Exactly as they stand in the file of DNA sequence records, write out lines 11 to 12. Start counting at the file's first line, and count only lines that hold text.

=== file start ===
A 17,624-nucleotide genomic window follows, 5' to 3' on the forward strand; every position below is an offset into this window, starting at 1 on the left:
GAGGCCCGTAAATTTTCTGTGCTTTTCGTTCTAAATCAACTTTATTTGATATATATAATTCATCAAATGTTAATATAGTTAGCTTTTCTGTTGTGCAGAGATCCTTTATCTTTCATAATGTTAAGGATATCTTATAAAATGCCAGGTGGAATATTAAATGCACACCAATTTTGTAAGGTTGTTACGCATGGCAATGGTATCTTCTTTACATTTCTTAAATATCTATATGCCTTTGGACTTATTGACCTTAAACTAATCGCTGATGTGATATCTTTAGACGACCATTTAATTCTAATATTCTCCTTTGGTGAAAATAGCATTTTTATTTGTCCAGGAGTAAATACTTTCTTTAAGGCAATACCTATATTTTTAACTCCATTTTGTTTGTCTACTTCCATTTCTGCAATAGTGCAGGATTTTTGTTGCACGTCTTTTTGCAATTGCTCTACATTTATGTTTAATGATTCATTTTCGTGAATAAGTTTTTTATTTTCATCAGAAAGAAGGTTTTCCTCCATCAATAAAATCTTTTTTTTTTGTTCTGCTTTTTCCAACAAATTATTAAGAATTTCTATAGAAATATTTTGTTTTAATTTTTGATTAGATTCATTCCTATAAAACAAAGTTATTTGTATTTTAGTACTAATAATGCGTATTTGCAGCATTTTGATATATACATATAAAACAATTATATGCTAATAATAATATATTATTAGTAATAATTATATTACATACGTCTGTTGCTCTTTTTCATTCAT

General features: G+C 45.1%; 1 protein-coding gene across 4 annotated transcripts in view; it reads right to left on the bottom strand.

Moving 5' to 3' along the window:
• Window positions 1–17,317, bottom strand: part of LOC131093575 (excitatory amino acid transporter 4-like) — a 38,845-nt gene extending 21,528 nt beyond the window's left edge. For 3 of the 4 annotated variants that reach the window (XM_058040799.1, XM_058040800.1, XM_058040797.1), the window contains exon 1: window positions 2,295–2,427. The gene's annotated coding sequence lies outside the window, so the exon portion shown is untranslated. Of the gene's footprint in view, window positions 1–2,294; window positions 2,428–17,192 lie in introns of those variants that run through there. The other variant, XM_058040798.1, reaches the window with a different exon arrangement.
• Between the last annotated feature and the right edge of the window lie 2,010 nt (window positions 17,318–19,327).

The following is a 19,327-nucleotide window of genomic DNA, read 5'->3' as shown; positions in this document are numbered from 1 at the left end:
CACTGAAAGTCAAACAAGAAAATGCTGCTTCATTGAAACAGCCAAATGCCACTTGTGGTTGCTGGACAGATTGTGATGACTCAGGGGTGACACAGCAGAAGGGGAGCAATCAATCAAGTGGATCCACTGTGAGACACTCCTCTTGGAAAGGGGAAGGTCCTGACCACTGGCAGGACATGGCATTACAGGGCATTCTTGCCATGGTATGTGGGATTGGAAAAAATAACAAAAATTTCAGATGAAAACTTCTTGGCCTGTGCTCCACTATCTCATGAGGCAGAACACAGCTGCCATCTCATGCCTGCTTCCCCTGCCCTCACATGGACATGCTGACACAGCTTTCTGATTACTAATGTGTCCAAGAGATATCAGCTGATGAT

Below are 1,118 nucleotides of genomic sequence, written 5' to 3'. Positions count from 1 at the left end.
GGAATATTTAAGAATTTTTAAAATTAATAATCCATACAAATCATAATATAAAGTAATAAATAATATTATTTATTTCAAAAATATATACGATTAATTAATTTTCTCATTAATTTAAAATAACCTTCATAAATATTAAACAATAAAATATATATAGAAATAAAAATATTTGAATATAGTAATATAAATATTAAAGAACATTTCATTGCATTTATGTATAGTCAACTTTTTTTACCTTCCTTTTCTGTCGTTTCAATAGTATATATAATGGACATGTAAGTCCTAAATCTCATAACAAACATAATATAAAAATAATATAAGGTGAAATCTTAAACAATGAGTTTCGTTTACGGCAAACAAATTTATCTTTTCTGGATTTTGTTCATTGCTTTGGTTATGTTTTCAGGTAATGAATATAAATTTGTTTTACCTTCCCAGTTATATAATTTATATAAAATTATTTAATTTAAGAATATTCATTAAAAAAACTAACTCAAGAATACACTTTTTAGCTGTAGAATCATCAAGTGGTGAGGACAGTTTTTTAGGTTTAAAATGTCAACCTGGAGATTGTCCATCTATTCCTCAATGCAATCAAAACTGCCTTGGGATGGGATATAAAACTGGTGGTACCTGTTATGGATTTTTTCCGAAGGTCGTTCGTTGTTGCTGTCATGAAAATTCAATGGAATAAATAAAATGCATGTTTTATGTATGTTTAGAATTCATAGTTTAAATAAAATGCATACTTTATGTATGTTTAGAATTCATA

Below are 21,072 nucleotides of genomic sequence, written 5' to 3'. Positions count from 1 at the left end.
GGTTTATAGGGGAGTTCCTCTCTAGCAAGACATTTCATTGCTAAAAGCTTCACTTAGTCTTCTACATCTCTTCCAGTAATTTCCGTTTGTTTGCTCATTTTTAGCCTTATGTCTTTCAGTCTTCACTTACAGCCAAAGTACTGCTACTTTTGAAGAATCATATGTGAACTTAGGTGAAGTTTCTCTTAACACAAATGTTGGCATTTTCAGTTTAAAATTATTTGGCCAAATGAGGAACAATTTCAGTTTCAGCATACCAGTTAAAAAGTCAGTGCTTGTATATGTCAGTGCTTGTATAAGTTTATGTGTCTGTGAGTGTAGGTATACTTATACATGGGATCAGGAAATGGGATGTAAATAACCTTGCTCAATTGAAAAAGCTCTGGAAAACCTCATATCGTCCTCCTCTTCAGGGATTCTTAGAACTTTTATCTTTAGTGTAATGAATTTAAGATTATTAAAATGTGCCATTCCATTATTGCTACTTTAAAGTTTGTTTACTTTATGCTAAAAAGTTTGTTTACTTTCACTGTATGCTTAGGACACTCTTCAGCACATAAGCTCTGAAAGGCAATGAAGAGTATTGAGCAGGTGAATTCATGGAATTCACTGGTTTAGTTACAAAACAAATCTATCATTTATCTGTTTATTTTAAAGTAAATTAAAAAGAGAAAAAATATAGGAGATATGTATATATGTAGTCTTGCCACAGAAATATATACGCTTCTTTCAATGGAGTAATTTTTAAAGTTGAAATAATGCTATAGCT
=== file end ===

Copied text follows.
Below are 21,072 nucleotides of genomic sequence, written 5' to 3'. Positions count from 1 at the left end.
GGTTTATAGGGGAGTTCCTCTCTAGCAAGACATTTCATTGCTAAAAGCTTCACTTAGTCTTCTACATCTCTTCCAGTAATTTCCGTTTGTTTGCTCATTTTTAGCCTTATGTCTTTCAGTCTTCACTTACAGCCAAAGTACTGCTACTTTTGAAGAATCATATGTGAACTTAGGTGAAGTTTCTCTTAACACAAATGTTGGCATTTTCAGTTTAAAATTATTTGGCCAAATGAGGAACAATTTCAGTTTCAGCATACCAGTTAAAAAGTCAGTGCTTGTATATGTCAGTGCTTGTATAAGTTTATGTGTCTGTGAGTGTAGGTATACTTATACATGGGATCAGGAAATGGGATGTAAATAACCTTGCTCAATTGAAAAAGCTCTGGAAAACCTCATATCGTCCTCCTCTTCAGGGATTCTTAGAACTTTTATCTTTAGTGTAATGAATTTAAGATTATTAAAATGTGCCATTCCATTATTGCTACTTTAAAGTTTGTTTACTTTATGCTAAAAAGTTTGTTTACTTTCACTGTATGCTTAGGACACTCTTCAGCACATAAGCTCTGAAAGGCAATGAAGAGTATTGAGCAGGTGAATTCATGGAATTCACTGGTTTAGTTACAAAACAAATCTATCATTTATCTGTTTATTTTAAAGTAAATTAAAAAGAGAAAAAATATAGGAGATATGTATATATGTAGTCTTGCCACAGAAATATATACGCTTCTTTCAATGGAGTAATTTTTAAAGTTGAAATAATGCTATAGCT